Receiving with an Open Heart

Indian cardiologists came together to introduce the device DIOR,the first and only CE-marked Drug (paclitaxel) Eluting Coronary Balloon Dilatation Catheter used in Coronary Angioplasties.

Written by EXPRESS FEATURES SERVICE | Published: February 11, 2009 3:59:12 am

With invasive heart surgery costs hitting the roof,the new Dior system promises a better,safer and cheaper alternative for heart systems

Indian cardiologists came together to introduce the device DIOR,the first and only CE-marked Drug (paclitaxel) Eluting Coronary Balloon Dilatation Catheter used in Coronary Angioplasties.

“Dior the first CE-marked Drug (Paclitaxel) Eluting Coronary Balloon Dilatation Catheter used in Coronary Angioplasties will now soon be available to Indian patients who will have a less risky,cost-effective and minimally invasive treatment option for some worst-case scenarios arising out of clogged coronary arteries,” says Dr Shirish Hiremath,of Ruby Hospital Clinic at the launch of the DIOR system.

Dior is introduced into the blocked artery through a guidewire. Once inside,it dilates the artery to clear the plaque formation around the block. It then releases the drug after which it is withdrawn from the body. One of the main advantages of using DIOR is that it does not necessitate the permanent placement of a foreign object within the patient’s body as it is in the case for many patients,as it is done when a Bare Metal Stent (BMS) or with a Drug Eluting Stent (DES),he added.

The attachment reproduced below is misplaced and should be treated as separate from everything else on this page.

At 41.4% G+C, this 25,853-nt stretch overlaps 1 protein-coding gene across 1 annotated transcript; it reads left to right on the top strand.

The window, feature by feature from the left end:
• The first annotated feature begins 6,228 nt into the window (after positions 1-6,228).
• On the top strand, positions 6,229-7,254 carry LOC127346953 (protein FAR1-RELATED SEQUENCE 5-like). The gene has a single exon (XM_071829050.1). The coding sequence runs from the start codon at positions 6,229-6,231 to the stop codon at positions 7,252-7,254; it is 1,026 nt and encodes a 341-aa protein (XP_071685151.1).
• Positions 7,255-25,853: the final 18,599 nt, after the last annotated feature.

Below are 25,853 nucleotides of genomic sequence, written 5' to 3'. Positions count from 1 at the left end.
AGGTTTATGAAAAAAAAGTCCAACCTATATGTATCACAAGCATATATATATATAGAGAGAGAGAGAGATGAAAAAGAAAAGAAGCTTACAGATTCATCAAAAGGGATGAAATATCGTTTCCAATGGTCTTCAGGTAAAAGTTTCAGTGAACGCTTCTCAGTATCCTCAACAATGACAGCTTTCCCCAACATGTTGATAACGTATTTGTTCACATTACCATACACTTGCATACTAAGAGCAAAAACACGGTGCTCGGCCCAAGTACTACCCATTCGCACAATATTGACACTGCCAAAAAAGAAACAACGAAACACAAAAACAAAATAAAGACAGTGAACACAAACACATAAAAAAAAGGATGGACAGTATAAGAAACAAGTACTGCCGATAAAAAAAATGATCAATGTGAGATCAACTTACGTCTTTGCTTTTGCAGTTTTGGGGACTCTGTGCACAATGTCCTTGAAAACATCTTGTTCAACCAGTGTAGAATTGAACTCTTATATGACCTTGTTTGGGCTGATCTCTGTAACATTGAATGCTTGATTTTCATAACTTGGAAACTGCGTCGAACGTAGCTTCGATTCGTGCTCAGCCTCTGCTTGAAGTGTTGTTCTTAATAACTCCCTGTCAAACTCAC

One of the main advantages of the system is that unlike a DES that elutes a drug over a period of 90 days,DIOR releases paclitaxel in 30 seconds (which acts with decreasing efficacy over a period of five days),thereby significantly reducing the need for long-term antiplatelet drug therapy. This also makes DIOR a convenient treatment for high-risk and non-compliant patients

The system is the least minimally invasive therapeutic approach to deal with stent-associated adverse issues like in-stent restenosis (re-clogging of a coronary artery after the placement of a bare metal stent; 22-25% of all such cases) and late-stent thrombosis (blood clotting occurring out of the presence of a polymer and the delayed healing of the arterial wall after the placement of a drug-eluting stent; 10-15% of all such cases). Moreover it optimises long-term BMS results by delivering a drug to counter the re-formation of plaque within the treated artery.

Hiremath of Ruby Hall Clinic,adds,”DIOR will become an indispensable device for every Cathlab performing coronary angioplasties today. It has revolutionized the angioplasty landscape by giving birth to a whole new family of alternative interventional treatments. It is a boon to patients who may not be able to afford expensive anti-platelet drugs in case of a traditional stenting procedure.”

The device has been tested in more than 7000 patients through 8 ongoing international multi-centre clinical trials; preliminary results from these are excellent and have been published in leading medical journals around the world. In India,100 patients were enrolled to compile the DIOR registry. The product has also been approved by the Drug Controller General of India in January 2009.

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